‘This most mysterious animal’: A history of the bicycle (part 2) by Ann-Marie Peckham

My last blog ended at the 1890’s, a time seen globally as a ‘golden age of discovery’. Many things were invented during this time which we still use today such as cinematography, escalators, x-rays, wireless radio, hydro electric power and electric underground trains. As well as being an exciting time for technological development in general, it was also a ‘age of discovery for the bicycle!

For most of the 19th century bicycles generally fell under a ‘one size fits all’ banner and were mainly built for adults. Men, women and children (mostly from the upper classes) all had access to standard sized frames, although there were exceptions to this such as the High Wheeler (aka the Penny Farthing), where the height and size of the vehicle were determined by the leg span of the rider. The invention of the ‘Safety bicycle’ in 1886 and then the Dunlop tyre in 1888 meant that cycling was safer and more comfortable. In the 1890s developments in chain driven mechanics and gears, new wheel sizes and frame shapes all enabled a cycling ‘boom’ with the latest ‘must have’ models flooding the market, for those that could afford them. These developments meant that old stock was sold off cheaply and was now increasingly affordable to working men, women and children.

From the late 19th century bicycles were more accessible to men, women and children, especially those of the middle and working classes. Image from http://norlink.norfolk.gov.uk

Bicycle manufacturers soon realised that there was a gap in the market specifically for those who wanted to buy cheaper, more basic bicycle models. Examples of this include Sunbeam, who in the 1890s had sold bicycles for £25-30, and by 1900 were selling models for £15, whereas up and coming manufacturers such as New Hudson were offering basic vehicles from 10 Guineas (£10.10) in the early 1900s. Between 1910 –1914, there were even some county councils within the UK bulk-buying bicycles and loaning them to scholarship children living in rural areas, thereby enabling them to travel to school in the local town.

Children and the Bicycle

Vehicles specifically designed for children (and also favoured by those who did not feel comfortable on early bicycles) throughout the 19th century tended to be tricycles and quadricycles, which by their very design were safer and more child friendly. Even within these types of transportation there were variations, such as the tandem quadricycle (that allowed both rider and passenger to sit side by side) and Rudge rotary tricycle which used a central chain driven mechanism to drive the wheels, thereby making it faster.

Quadricycle and Tricycle. Images from Wikipedia and http://norlink.norfolk.gov.uk respectively

It wasn’t until 1916 that a specific child’s bicycle was created. By the 1920s bicycles were seen more as children’s toys or transportation vehicles rather than the novelty toy for adults that they had once been. After World War II there was more of a design element to the bicycle, with many models of the 1950s having features in common with motorcars, motorbikes or even jet engines and rockets in order to appeal to children.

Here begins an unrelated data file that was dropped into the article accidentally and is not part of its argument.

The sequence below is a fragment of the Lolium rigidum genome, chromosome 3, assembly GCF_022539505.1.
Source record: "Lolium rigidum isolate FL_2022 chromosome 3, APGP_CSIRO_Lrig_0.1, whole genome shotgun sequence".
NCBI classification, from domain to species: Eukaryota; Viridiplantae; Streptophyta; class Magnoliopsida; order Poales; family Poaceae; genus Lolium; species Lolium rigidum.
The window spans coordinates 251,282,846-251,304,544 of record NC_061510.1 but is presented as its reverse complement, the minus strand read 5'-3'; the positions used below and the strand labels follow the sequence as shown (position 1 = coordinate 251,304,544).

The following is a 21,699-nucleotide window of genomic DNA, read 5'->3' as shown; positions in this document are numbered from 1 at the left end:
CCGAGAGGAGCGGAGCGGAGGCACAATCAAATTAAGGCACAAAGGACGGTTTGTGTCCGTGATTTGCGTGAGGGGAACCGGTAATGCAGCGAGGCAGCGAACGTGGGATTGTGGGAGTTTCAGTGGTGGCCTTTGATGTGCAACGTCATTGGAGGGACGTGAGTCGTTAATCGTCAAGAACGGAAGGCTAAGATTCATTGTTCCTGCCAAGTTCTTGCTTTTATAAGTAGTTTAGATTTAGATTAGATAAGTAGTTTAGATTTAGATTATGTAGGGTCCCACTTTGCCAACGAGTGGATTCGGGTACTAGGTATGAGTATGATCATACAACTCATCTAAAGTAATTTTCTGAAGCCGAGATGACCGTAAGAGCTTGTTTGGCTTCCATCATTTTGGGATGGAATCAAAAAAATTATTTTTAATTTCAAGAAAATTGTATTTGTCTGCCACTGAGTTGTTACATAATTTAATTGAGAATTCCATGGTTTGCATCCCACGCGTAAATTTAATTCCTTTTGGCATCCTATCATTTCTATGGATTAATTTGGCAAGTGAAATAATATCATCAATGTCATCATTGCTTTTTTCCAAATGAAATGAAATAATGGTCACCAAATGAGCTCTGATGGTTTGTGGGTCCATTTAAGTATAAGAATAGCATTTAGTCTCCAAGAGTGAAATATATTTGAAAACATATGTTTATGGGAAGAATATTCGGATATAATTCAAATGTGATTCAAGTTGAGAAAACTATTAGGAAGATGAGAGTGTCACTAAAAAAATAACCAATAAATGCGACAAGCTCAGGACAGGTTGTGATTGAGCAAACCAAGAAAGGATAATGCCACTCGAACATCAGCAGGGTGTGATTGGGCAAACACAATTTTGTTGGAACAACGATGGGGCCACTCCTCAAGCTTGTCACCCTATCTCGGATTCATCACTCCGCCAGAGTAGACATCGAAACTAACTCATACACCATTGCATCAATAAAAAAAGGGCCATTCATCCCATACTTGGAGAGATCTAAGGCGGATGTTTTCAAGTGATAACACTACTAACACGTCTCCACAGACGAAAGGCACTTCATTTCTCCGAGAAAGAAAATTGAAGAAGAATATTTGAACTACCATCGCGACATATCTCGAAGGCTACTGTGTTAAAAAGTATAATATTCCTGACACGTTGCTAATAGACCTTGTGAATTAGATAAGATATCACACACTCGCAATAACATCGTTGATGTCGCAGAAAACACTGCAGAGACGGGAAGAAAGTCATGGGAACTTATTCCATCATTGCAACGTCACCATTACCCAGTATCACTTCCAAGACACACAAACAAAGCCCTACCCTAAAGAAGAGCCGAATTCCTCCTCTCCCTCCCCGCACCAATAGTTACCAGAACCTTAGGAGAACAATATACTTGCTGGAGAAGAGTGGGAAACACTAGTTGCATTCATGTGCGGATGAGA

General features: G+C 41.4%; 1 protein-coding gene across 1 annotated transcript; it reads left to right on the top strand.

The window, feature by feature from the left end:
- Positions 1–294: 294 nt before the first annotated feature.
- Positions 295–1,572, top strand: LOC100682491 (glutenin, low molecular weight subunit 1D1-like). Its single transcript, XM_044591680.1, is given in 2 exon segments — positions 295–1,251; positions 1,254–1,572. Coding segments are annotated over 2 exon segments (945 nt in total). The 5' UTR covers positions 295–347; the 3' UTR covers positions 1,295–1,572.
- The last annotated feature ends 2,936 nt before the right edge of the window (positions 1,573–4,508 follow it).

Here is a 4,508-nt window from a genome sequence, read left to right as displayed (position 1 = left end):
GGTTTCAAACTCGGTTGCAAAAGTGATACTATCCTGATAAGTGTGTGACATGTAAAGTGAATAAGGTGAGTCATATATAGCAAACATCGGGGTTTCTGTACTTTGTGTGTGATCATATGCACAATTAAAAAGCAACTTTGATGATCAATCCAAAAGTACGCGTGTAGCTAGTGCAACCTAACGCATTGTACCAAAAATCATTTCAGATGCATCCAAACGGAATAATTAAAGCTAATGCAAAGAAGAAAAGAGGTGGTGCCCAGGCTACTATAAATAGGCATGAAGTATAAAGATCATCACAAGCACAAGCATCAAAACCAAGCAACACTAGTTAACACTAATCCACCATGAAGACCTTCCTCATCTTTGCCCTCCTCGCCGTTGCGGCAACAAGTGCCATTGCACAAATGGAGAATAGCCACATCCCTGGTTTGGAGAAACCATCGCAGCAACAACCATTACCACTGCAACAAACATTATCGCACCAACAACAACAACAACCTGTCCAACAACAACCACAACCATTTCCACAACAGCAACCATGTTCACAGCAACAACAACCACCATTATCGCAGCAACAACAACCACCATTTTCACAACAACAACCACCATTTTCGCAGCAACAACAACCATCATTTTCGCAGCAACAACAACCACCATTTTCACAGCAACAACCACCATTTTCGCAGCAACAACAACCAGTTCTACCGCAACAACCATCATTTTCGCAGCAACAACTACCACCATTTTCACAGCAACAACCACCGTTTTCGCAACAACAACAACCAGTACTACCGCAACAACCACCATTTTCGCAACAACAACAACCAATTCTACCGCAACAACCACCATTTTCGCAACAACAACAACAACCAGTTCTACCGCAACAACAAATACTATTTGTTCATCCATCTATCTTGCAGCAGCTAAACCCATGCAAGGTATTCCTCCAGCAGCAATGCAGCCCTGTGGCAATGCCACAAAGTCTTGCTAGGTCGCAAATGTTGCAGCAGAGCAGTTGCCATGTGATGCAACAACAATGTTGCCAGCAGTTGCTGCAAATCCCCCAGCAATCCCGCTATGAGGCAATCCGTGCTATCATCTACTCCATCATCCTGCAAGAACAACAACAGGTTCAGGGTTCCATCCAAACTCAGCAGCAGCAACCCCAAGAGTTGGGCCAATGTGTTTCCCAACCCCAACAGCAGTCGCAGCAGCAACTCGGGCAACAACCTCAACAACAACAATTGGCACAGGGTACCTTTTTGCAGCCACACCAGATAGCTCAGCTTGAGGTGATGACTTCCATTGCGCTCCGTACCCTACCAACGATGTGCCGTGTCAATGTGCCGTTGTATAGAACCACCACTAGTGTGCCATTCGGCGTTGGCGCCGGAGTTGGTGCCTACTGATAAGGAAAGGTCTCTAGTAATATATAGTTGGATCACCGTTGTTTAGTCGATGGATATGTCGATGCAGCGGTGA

While Tricycles and Quadricycles still remain well liked by adults and children today, their overall popularity suffered a decline. This was due to the ever improving developments in the bicycle that carried on throughout the 20th century, the advent of the child’s bicycle and the motorcar. Today throughout the world both motorised and non motorised quadricycles and tricycles are still used for tourism, transportation of freight, exercise, recreation and as children’s toys.

Today Tricycles and Quadricycles have a variety of uses. Images from http://www.wikipedia.org

Women and the bicycle

Throughout the 19th century female fashion was also going though major changes. This was partly a response to (and impacted on) the popularity of recreational activities such as cycling. For women, the bicycle increasingly represented freedom of choice, liberty and mobility and new types of clothing were needed which allowed women to participate in such activities.

Female fashion pre 1850 was very restrictive

Female fashion pre 1850 was very restrictive. Image from http://norlink.norfolk.gov.uk

One of the most notable changes in female dress occurred around 1851 with the introduction of loose fitting, ankle length, frill cuffed trousers that were worn with a knee length skirt and bodice.  This design was thought to be influenced by similar fashions from Turkey and was particularly popular with women in America as well as the UK and parts of Europe. This new style of dress was greatly endorsed by the American feminist and rights activist Amelia Jenks Bloomer, which led to their nickname of ‘Bloomers’ (a name which they are still known by today). Unfortunately after a few intense years of popularity ‘bloomers’ faded out of the fashion spotlight.

Another later influence of female clothing (and which also influenced cycling attire) was the Rational Dress Reform Society, established in London in 1881. The society promoted fashions that did not ‘deform the body’, with their main aim being to:

“protest against the introduction of any fashion in dress that either deforms the figure, impedes the movements of the body, or in any way tends to injure the health. It requires all to be dressed healthily, comfortably, and beautifully, to seek what conduces to birth, comfort and beauty in our dress as a duty to ourselves and each other”.

The society advocated clothing which was plainer and more practical, making sports (and movement in general) less restrictive. This meant that by the 1890’s Bloomers were back in fashion, especially with the ever growing number of female cyclists, who found that they did not tangle in the wheels, cogs or chain mechanisms of bicycles, making cycling much easier.